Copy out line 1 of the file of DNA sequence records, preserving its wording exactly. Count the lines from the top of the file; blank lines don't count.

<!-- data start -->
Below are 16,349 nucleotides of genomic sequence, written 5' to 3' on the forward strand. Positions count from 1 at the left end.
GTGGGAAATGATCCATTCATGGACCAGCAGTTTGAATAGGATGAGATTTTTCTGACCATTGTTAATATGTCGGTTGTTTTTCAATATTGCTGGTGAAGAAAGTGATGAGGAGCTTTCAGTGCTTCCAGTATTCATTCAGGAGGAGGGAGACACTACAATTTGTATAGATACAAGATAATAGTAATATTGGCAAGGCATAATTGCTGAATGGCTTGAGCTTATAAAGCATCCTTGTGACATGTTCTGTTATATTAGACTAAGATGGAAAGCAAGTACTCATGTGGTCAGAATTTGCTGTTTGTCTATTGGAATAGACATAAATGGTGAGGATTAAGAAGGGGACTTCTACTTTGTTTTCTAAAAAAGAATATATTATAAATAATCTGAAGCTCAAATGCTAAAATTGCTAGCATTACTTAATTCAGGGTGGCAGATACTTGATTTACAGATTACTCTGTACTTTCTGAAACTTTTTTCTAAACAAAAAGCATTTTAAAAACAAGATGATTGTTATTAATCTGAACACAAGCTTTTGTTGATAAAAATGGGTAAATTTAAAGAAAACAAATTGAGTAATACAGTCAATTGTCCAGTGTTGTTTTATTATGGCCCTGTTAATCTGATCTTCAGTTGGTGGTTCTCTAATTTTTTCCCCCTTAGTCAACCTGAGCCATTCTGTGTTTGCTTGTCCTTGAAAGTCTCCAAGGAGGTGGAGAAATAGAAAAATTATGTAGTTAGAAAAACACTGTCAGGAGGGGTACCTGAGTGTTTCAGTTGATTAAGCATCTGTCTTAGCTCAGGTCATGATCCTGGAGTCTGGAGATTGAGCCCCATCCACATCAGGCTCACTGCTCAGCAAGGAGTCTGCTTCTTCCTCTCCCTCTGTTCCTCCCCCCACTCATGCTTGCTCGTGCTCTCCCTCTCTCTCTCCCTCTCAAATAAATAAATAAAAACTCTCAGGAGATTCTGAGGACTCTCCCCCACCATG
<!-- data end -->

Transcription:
Below are 16,349 nucleotides of genomic sequence, written 5' to 3' on the forward strand. Positions count from 1 at the left end.